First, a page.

California Love Drop turns into a forever project

The California Love Drop crew deliver drinks and snacks to healthcare workers at Hoag Hospital.
The California Love Drop crew deliver drinks and snacks to healthcare workers at Hoag Hospital in Irvine on July 2020.
(Courtesy of California Love Drop)

The combined rolodexes of Wing Lam, Eric Morley and Wendy Ellis made California Love Drop what it is today.

When the coronavirus pandemic began taking a toll on Wahoo’s Fish Taco franchise locations spread across California and the U.S., Lam was determined to not let the food in storage spoil.

The business had to furlough or lay off about 80% of staff. Lam gave away as much perishable inventory as possible to employees but still had leftover food that had to be cooked.

“Can you help me deliver some tacos?” Lam asked Morley over the phone.

Morley, whose company Blue C is behind Wahoo’s social media, ads and marketing, said, “You never say no to Wing because it’s always an adventure and you never know where it’s going to go.”

On April 12, 2020, California Love Drop made its first delivery to Hoag Hospital in Irvine. Volunteers served about 300 Wahoo’s Fish Taco meals to healthcare workers.

The crew called their event and brand contacts like Monster Energy, Clif Bar and Antis Roofing & Waterproofing to donate items and help make more deliveries.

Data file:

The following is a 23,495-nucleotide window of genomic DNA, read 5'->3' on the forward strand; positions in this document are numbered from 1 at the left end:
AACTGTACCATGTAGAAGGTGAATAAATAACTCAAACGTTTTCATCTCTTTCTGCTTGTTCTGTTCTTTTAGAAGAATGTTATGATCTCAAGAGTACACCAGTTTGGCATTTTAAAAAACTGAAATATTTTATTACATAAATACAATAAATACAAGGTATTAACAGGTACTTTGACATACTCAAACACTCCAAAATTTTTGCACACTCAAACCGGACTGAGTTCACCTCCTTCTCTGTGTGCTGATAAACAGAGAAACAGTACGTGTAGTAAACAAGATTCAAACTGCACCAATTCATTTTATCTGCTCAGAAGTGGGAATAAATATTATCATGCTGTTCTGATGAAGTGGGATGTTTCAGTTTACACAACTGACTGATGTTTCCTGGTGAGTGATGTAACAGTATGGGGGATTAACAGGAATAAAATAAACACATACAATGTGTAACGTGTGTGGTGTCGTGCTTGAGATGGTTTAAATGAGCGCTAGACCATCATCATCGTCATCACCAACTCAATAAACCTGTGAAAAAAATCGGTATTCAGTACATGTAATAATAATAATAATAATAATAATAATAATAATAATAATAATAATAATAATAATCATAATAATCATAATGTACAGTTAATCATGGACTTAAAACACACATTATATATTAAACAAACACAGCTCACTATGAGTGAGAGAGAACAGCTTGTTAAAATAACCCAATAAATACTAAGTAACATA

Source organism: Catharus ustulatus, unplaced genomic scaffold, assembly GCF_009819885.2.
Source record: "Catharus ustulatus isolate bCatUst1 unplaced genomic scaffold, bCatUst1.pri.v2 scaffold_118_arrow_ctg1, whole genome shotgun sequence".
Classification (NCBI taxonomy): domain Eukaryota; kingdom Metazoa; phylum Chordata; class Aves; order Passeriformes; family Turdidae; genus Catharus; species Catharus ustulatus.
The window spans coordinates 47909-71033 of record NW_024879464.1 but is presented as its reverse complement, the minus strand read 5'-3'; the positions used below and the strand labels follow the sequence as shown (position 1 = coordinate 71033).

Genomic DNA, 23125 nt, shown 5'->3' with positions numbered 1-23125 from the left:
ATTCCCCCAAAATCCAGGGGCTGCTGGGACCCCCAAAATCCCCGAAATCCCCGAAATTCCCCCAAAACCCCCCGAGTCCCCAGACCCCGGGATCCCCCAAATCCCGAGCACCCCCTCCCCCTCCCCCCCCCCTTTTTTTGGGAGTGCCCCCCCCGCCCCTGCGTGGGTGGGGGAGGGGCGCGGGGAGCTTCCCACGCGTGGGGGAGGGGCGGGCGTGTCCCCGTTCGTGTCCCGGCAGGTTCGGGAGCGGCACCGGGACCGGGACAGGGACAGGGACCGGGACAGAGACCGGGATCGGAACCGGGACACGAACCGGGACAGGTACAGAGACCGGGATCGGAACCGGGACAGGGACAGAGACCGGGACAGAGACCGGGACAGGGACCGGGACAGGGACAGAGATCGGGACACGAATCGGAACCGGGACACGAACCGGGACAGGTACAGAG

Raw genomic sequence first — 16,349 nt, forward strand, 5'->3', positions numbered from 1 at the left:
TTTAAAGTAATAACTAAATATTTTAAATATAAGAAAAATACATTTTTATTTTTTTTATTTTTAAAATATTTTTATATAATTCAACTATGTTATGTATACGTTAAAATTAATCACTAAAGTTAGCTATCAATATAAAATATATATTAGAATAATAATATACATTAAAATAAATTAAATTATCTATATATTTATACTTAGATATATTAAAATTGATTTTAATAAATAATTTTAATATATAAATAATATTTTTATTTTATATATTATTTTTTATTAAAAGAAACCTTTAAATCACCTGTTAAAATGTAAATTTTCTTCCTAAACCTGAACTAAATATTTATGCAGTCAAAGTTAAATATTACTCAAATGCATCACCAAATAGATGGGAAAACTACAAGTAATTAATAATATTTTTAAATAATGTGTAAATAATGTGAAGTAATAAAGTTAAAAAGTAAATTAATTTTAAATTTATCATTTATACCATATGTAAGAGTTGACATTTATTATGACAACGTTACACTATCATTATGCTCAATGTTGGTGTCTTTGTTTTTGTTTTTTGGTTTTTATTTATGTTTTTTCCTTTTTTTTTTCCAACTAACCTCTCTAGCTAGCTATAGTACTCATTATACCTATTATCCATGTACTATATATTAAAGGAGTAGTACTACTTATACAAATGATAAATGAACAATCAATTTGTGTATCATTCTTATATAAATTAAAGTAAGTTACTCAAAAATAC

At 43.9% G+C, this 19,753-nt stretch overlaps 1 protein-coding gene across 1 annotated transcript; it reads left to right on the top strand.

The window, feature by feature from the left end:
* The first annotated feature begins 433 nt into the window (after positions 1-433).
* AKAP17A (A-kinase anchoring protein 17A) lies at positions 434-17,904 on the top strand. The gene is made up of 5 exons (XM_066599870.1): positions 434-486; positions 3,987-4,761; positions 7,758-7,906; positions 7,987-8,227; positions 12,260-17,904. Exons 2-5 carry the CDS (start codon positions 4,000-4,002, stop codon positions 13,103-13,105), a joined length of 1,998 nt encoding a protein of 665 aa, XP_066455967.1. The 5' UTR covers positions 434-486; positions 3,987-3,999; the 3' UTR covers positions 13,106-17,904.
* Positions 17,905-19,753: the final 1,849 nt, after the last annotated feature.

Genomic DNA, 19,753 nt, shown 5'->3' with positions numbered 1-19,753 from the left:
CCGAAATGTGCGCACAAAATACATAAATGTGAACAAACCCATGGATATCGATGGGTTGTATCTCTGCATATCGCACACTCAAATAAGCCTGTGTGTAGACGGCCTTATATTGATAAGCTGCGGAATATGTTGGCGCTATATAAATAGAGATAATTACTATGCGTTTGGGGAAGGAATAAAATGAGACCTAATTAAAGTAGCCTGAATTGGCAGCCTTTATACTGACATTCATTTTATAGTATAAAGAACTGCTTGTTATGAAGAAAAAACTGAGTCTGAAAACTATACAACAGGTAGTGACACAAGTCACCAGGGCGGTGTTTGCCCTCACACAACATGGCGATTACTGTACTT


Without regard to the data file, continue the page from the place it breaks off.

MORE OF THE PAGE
Ellis, who worked in events like Coachella and Stagecoach under Golden Voice before moving to KLOS, was one of the contacts who participated early on.

She helped bring in Drake’s Organic Spirits, which produces vodka, to start making hand sanitizers and KLOS’s Heidi and Frank radio hosts to donate plastic bottles, which were delivered to hospitals and residential houses.

The volunteer-based team packages hand sanitizer bottles in early 2020.
The volunteer-based team packages hand sanitizer bottles in early 2020.
(Courtesy of California Love Drop)

Every week, Lam goes on the Heidi and Frank Show to talk about California Love Drop happenings.

People started calling asking to deliver food to a variety of groups — first responders, essential workers, seniors and students. The crew, made up of about 60 volunteers, has delivered over 11,000 meals at 61 locations. The group has expanded its offerings to include face masks, backpacks and toys in addition to meals.

“California Love Drop is one of those things that wasn’t built because of a business objective,” Morley said. “It was built to take care of people and put that smile on people’s face.”

The group’s operation model has also spread out past the state to Texas, New Jersey, Pennsylvania and Nevada.

“The beginning of this year, we talked about how we’re doing this much longer than we thought but there’s a need for this,” Ellis said. “It’s not just a COVID thing. We think of it as making it an indefinite, permanent project.”

Lam said even if the volunteers, some of whom are furloughed, go back to full-time jobs, he can still see everybody dedicating a day or so to California Love Drop.

Many potential volunteers have reached out to ask about helping, but the crew has been careful about not having too many people show up for deliveries. Ellis said she hopes after the pandemic is over that the group will be able to open up more opportunities for volunteers.

The crew plans to commemorate its one-year anniversary in April with a delivery to their first location at Hoag Hospital.

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